While he jumped on his denial of a phone call to the White House, Mr. Safire didn’t mention the report of Mr. Havel’s continued doubt in his Oct. 31 column. That prompted some at The Times to wonder if the columnist was only picking out pieces of information that agreed with his own stance. “Safire’s been trying to push a view that’s been consistently disproven in the news pages,” one Times source said.
Messrs. Safire and Risen did not return calls seeking comment. A Times spokesperson said the paper stood by the reporting of both stories. As for the Times Oct. 23 editorial, the paper’s editorial-page editor, Gail Collins, said: “The [Oct. 21] story hasn’t been retracted, and our editorial was based on the paper’s reporting.”
As for Mr. Safire’s assertion that Czech officials had taken Mr. Risen in, Ms. Collins said: “Everyone knows we do not hinder or edit the columnists. Their voices are their own voices.”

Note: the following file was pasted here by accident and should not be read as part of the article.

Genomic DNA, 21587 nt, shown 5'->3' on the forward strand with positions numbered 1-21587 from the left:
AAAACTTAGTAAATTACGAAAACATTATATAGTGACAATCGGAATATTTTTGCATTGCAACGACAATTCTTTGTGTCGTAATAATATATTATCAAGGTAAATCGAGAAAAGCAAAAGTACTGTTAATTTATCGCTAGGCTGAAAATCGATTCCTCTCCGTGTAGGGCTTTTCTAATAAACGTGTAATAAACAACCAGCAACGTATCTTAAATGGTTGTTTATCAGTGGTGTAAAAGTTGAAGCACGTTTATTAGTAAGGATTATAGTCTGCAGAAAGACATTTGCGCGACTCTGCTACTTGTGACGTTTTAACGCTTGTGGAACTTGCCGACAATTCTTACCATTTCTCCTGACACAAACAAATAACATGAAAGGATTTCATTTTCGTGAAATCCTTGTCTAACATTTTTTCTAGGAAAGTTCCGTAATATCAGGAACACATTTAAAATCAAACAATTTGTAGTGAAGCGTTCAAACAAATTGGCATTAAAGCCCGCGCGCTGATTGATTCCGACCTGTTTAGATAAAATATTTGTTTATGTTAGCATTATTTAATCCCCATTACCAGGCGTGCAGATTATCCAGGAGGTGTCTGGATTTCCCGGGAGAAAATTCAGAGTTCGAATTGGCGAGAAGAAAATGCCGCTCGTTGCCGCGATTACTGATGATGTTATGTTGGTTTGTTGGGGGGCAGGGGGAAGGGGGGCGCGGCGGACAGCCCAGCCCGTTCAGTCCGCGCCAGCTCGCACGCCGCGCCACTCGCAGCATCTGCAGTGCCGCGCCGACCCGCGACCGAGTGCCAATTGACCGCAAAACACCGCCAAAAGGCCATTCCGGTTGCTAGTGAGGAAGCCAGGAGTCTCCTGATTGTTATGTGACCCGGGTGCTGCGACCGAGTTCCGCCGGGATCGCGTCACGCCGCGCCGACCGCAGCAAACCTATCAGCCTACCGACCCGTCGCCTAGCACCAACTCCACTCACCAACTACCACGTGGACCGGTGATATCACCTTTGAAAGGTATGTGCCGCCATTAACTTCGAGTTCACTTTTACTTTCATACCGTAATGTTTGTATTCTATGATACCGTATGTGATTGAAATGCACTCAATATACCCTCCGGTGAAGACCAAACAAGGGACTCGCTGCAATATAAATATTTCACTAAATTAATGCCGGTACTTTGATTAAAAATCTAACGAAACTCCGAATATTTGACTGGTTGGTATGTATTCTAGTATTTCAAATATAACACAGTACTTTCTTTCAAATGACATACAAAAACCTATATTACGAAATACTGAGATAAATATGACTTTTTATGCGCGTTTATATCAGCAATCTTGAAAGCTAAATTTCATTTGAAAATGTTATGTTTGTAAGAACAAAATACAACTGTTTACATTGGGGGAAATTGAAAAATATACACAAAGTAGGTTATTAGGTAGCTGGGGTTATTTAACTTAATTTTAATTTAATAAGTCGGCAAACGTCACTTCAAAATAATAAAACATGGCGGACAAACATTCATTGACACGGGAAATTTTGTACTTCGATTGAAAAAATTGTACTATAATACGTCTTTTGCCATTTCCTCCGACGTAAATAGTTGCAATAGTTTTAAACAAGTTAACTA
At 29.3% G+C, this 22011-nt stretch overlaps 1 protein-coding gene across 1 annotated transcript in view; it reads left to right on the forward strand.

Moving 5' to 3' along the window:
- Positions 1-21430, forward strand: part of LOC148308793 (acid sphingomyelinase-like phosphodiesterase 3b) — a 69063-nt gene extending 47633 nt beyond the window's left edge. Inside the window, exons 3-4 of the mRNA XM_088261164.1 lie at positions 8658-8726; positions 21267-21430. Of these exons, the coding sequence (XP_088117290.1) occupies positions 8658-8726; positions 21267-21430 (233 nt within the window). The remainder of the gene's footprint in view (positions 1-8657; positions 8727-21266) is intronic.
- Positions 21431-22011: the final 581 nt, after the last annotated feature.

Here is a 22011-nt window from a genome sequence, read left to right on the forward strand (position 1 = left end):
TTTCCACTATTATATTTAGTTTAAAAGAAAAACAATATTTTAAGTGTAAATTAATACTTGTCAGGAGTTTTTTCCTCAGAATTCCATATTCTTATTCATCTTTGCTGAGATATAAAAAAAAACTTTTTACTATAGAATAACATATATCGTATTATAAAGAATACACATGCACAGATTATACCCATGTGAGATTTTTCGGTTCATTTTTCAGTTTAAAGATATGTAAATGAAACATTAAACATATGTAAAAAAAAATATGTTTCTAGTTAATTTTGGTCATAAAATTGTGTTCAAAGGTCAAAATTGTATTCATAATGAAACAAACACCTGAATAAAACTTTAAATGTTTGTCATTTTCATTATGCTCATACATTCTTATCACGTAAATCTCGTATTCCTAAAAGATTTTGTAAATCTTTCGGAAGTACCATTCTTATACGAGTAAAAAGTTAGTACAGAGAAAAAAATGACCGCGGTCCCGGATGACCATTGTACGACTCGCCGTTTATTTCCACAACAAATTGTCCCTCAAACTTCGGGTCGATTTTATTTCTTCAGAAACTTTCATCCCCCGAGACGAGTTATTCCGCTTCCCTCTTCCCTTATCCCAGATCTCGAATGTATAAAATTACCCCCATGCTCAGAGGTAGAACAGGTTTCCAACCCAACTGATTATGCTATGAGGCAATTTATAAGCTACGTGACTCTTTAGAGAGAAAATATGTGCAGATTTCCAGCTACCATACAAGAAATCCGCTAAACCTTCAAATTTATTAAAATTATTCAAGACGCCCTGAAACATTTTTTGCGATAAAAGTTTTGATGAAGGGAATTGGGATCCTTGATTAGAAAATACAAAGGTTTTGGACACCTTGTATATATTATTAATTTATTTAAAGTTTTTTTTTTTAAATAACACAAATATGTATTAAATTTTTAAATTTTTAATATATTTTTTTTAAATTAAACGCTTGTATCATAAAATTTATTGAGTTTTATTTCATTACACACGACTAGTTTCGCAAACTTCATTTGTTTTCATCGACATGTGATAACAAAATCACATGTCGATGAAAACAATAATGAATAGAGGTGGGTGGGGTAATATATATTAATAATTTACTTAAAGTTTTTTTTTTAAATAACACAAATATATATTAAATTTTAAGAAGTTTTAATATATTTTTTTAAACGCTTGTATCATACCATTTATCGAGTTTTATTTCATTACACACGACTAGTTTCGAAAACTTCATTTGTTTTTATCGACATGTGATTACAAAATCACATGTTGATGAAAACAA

Of course, it’s tough to separate the debate over Mr. Atta’s meeting from the growing ideological divide over U.S. action in Iraq. Proponents of a military invasion have questioned the motivations of those who doubt the encounter, believing their skepticism was designed to cool momentum for military action. Those opposed to a U.S. invasion have asked if the Atta meeting was simply an easy thing for pro-invasion voices to point to-a way of justifying a war with Iraq as revenge.
But has the Atta meeting’s importance in the war debate been overstated? Some journalists now believe that parties on both sides of the debate have moved on to other discussions.